SDG 14 aims to “Conserve and sustainably use the oceans, seas and marine resources for sustainable development”1 and covers a wide range of human interactions with the oceans. In July 2017, the UN confirmed its strong commitment to implement SDG 14 by adopting a universal call to action.2
Oceans, like many other areas covered by the SDGs, have benefits and impacts that go well beyond national borders and coastal regions.3 Covering 71% of the earth’s surface, oceans are the largest component of the earth’s climate and support all life on earth.4 Everyone on earth will ultimately be affected by significant changes in the oceans, from growing or shrinking fish stocks to impacts on rainfall far inland. Global and regional cooperation to implement SDG14 are as crucial as national-level implementation.
SDG 14 has 10 targets and 10 indicators. Seven targets are linked directly to reaching the SDG and include:
- reducing marine pollution (SDG 14.1)
- protecting marine and coastal ecosystems (SDG 14.2)
- addressing the impacts of ocean acidification (SDG 14.3)
- regulating ocean harvesting and ending overfishing (SDG 14.4)
- conserving at least 10% of coastal and marine areas (SDG 14.5)
- prohibiting certain types of fishing subsidies (SDG 14.6)
- increasing the benefits to small island developing states and least developed countries (SDG 14.7).
The remaining three, described below, are ‘means of development’ targets, aimed at enabling all countries to have the resources to meet the goals.5
SDG 14 was one of the goals reviewed in the 2017 High Level Political Forum.
The impact of human interaction with the oceans has not always been regarded with this level of global importance. The earlier Millennium Development Goals (MDGs) had only one relevant target, 7.B (reduce biodiversity loss), which incorporated two indicators that tracked human interactions with marine resources: 7.4 (measuring the proportion of fish stocks within safe biological limits) and 7.6 (measuring the proportion of marine (and terrestrial) areas protected in the country).6 Although data was systematically collected for MDG 7.6, MDG 7.4 was not monitored at the country level and focused solely on marine fisheries. These two indicators form the basis of the only pre-existing data for this goal, and therefore are the only Tier 1 SDG indicators. These indicators are 14.4.1, which builds on MDG 7.4,7 and 14.5.1, which continues the work of MDG 7.6. It builds complexity into the existing data and links it with the Convention on Biological Diversity.8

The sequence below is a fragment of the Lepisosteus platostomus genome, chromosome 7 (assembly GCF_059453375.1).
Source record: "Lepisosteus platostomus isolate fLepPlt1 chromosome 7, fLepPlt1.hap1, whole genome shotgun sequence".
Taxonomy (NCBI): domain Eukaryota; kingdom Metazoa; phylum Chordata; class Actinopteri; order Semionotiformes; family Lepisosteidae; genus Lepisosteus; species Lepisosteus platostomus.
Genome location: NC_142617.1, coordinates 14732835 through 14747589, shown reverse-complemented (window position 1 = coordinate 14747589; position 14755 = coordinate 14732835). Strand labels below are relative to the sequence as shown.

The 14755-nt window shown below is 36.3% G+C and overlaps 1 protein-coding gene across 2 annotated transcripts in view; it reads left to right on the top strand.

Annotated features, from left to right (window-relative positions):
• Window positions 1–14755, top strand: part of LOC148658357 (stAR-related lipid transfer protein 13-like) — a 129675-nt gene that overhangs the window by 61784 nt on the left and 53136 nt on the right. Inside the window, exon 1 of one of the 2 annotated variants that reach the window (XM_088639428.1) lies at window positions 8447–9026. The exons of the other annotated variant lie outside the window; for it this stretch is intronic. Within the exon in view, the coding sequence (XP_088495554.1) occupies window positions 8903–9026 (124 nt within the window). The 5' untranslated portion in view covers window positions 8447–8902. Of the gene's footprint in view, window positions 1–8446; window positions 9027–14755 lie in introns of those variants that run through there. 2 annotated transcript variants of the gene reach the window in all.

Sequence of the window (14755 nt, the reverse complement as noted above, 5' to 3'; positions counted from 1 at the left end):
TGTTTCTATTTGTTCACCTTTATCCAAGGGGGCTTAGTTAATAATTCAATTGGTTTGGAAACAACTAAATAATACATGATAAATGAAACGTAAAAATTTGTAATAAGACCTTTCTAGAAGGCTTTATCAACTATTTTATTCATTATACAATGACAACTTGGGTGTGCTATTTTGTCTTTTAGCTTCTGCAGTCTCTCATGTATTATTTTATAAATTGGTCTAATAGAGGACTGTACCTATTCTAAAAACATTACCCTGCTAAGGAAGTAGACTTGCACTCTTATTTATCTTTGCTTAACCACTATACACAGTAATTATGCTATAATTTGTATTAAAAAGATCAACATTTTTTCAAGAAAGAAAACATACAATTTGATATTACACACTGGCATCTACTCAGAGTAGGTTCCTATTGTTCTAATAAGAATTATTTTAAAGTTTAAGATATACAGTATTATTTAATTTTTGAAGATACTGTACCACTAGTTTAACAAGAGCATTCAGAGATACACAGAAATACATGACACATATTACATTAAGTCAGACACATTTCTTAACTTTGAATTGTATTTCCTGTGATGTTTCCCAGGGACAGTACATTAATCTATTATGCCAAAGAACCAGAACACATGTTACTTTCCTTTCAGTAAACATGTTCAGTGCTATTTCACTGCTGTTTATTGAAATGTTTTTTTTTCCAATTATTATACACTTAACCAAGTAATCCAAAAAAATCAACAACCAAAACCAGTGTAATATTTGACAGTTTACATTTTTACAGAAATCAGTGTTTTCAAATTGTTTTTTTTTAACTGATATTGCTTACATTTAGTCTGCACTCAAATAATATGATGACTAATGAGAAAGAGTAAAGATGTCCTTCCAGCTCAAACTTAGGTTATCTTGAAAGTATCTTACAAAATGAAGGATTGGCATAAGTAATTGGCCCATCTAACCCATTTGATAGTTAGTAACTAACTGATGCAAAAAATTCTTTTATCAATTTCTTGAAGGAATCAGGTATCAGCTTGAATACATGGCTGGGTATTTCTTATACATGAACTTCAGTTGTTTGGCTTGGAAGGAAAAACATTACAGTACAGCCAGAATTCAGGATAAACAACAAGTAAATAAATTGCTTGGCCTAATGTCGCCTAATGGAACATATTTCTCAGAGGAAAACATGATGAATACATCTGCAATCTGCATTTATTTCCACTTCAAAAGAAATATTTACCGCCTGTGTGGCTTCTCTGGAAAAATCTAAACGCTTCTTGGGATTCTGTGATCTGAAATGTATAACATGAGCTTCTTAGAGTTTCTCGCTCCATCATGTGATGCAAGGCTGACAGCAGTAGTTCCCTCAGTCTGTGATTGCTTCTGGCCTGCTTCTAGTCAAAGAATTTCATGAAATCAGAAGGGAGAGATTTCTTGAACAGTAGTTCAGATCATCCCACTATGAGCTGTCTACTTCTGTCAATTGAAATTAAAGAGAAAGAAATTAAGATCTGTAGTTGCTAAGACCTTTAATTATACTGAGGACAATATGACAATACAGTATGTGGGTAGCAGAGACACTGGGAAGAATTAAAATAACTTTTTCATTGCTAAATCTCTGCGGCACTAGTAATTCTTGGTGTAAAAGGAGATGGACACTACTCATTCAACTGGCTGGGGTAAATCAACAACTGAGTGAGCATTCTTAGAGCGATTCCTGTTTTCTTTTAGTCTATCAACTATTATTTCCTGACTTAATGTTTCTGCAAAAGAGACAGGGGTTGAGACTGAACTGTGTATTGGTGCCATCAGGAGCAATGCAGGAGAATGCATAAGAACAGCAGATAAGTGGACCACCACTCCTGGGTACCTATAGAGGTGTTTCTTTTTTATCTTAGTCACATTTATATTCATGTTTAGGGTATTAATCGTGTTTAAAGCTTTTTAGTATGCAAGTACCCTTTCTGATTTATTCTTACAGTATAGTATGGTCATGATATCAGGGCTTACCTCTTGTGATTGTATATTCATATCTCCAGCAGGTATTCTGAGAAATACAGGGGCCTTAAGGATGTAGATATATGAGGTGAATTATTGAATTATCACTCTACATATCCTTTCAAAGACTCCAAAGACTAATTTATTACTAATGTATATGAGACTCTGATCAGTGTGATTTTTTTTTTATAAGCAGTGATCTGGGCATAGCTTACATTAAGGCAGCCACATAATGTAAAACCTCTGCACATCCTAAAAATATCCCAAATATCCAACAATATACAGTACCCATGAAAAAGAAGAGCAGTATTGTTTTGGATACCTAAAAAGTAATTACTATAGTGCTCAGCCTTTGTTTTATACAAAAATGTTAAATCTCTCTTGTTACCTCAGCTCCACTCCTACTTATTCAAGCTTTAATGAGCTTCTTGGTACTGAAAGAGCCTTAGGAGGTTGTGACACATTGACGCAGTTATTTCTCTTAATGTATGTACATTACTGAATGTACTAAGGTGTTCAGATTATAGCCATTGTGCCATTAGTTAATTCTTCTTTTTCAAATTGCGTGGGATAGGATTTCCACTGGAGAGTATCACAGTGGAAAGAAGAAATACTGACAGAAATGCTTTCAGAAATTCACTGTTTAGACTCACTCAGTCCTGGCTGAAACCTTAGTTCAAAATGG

During the development of the SDG 14 targets and indicators, the UN decided to ensure policy relevance even if the data was not yet available.9 A significant amount of work on indicator development still needs to be done. As at the end of December 2017, seven of the 10 indicators were classified as Tier 3, one at Tier 2, and only two at Tier 1.10
|14.1.1||UNEP, IOC/UNESCO||III||Methodological work expected to be completed by 2018|
|14.2.1||UNEP, IOC/UNESCO||III||Methodological work expected to be completed by 2018|
|14.3.1||IOC||III||Methodological work expected to be completed by 2018|
|14.4.1||FAO||I||No systematic country data available. Regional breakdown by continent is impossible as fish live in the sea. However, it is possible to break it down to oceans or by FAO statistical regions.|
|14.5.1||UNEP-WCMC, BLI, IUCN||I||Current data are available for all countries in the world, and these are updated on an ongoing basis.|
|14.6.1||FAO||III||Methodological work expected to be completed by 2017; no updates|
|14.7.1||FAO||III||No date yet set for completion|